So when I wish you the “Luck of the Irish,” I really wish you the happiness and good fortune that comes from knowing that you have prepared yourself for the good things you want to come your way.
It has been estimated that teachers ask between 300 and 400 questions per day and that as many as 120 might be posed in a single hour! I remember my cooperating teacher asking me to audio-tape—remember those?—five minutes of one of my lessons. When I then listened to it, I counted 20 questions in a minute—it was awful and painful to listen to myself. I violated all types of rules such as “wait time” and a lack of variety of bloom’s taxonomy level questions. It was an important lesson.
Asking good questions is a craft that many of us have to practice. Wiggins and Wilbur (2013) wrote that essential questions rarely arise in a first draft and that writing and rewriting helps craft them. “Essential questions” stir inquiries, discussion and reflections to help students find meaning in their learning and achieve deeper thought and higher quality work. Criteria for making essential questions includes:
Stimulate ongoing thinking and inquiry.
Arguable, with multiple plausible answers.
Raise further questions.
Spark discussion and debate.
Demand evidence and reasoning because varying answers exist.
Point to big ideas and pressing issues.
Fruitfully recur throughout the unit or year.
Answers proposed are tentative and may change in light of new experiences and deepening understanding.
As we teach students in the online format, we consider the value of creating and presenting some questions within our feedback to inspire deeper thinking.
I also encourage you to keep practicing your question-making,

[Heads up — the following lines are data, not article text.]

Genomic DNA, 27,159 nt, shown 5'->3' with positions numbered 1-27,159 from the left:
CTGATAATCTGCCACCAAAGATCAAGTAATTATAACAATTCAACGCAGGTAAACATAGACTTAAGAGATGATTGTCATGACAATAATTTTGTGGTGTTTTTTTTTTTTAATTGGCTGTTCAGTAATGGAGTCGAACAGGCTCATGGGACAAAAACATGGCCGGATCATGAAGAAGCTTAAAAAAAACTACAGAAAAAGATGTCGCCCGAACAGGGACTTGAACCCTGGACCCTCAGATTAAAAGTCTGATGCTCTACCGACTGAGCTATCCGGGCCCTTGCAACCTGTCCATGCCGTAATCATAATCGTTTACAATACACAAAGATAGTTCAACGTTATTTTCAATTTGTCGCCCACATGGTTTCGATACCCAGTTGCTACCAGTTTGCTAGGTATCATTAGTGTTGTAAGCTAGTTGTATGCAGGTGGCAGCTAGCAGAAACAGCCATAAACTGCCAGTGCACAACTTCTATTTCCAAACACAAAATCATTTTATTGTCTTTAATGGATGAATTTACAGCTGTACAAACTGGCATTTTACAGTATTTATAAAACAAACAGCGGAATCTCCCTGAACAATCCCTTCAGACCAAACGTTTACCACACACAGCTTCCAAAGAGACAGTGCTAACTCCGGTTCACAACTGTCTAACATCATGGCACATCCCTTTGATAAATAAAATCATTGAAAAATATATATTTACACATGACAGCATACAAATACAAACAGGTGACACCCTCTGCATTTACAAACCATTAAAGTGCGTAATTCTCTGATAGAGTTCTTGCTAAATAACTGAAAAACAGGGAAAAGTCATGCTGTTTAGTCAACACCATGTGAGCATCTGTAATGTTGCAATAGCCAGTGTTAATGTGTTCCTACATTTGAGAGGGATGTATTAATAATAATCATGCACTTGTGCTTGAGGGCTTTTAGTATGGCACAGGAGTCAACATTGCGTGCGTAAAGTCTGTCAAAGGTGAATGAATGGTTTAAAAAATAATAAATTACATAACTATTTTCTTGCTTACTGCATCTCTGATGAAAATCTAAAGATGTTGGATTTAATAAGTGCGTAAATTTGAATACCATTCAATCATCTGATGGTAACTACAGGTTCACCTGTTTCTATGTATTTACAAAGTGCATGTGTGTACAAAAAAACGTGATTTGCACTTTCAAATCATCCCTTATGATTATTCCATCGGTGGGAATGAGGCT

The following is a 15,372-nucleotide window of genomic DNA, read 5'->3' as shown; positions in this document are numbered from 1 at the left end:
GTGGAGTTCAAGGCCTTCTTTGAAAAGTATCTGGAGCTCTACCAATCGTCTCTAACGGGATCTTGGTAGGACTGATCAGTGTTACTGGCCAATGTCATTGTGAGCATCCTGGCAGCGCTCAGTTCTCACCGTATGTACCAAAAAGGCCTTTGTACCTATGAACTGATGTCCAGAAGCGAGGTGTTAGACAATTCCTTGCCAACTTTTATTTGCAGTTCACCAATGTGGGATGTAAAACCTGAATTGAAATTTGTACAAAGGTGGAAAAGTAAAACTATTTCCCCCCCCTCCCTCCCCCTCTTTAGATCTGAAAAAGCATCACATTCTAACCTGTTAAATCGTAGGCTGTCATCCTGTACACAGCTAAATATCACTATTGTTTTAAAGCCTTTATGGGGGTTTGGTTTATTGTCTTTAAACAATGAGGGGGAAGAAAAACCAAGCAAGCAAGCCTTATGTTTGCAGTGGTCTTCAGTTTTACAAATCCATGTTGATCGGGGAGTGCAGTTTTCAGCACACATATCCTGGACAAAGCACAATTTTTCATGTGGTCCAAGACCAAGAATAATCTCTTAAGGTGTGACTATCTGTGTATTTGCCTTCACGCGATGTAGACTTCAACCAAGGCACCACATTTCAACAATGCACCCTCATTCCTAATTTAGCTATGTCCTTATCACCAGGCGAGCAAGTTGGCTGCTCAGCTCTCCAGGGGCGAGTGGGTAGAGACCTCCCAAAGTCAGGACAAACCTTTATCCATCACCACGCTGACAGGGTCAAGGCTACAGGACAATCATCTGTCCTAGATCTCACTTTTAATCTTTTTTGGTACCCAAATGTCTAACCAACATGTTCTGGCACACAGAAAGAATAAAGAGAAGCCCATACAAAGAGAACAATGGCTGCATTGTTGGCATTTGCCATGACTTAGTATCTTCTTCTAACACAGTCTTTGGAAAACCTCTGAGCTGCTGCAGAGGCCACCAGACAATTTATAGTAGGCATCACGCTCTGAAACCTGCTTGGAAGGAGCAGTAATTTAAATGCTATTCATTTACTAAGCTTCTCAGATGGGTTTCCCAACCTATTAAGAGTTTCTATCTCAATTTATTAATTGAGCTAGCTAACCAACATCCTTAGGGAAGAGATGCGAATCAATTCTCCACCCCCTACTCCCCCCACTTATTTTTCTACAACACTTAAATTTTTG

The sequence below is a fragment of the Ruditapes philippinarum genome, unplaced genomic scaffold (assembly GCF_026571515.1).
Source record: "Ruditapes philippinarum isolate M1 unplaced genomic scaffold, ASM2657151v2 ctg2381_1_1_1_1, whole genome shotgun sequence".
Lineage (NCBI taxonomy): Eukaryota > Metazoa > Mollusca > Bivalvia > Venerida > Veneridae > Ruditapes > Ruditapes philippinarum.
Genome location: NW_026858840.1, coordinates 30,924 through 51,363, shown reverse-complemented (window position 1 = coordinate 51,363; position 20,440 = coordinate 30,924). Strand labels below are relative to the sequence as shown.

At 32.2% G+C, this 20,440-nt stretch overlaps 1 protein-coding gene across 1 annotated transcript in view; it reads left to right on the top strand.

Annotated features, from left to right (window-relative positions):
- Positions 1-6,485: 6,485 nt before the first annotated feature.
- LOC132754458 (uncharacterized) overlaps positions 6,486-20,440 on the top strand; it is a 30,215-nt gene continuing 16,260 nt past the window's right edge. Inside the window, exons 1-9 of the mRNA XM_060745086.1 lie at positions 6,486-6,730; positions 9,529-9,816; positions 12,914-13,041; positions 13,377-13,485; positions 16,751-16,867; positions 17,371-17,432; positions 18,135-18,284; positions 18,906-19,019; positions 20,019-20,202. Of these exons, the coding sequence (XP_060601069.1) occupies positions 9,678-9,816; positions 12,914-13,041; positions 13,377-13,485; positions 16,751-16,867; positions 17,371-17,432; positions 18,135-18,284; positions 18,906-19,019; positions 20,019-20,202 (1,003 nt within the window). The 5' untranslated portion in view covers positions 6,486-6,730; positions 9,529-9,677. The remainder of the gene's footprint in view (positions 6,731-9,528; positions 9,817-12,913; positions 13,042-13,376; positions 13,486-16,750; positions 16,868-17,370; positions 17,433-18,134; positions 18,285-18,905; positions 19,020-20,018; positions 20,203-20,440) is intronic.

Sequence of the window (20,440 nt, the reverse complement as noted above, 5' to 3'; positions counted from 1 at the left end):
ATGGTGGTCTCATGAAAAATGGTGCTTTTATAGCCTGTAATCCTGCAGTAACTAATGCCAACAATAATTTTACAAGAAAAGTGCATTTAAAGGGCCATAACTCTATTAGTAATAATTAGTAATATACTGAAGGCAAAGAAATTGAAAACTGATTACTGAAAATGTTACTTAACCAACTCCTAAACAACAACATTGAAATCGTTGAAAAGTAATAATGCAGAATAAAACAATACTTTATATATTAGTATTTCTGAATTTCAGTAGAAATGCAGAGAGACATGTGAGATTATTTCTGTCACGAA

whether it is in the classroom, online or with your friends and family.
Fundamentals are the basic skills, techniques, etc. that serve as the foundation of any system. Being fundamentally sound is an essential if you want to be successful at something.
Throughout my years of coaching football, the team that was the most successful was usually the team that did the best in the basic fundamentals of blocking and tackling. Most football coaches plan to spend a significant part of their practice time developing or enhancing these essential skills with their players. If you are not fundamentally sound at blocking and tackling in football, you are going to struggle.
How are you in the basic fundamentals of being a good student?
Although this is not an exhaustive list, here are three standard fundamentals that can help lead you to academic success:
A regular study schedule or routine
A study environment that has minimal distractions
Completing all required homework and assigned readings
Just as there are many additional skills in football besides blocking and tackling (i.e. passing the ball, catching the ball, rushing the passer, causing turnovers, etc.) there are also many other important skills in your development as a student: writing, reading and test taking to name a few.
After you set the foundation with the basic fundamentals, you can start working on these additional skills.
What academic fundamentals do you need to work on to help you be the best student you can be?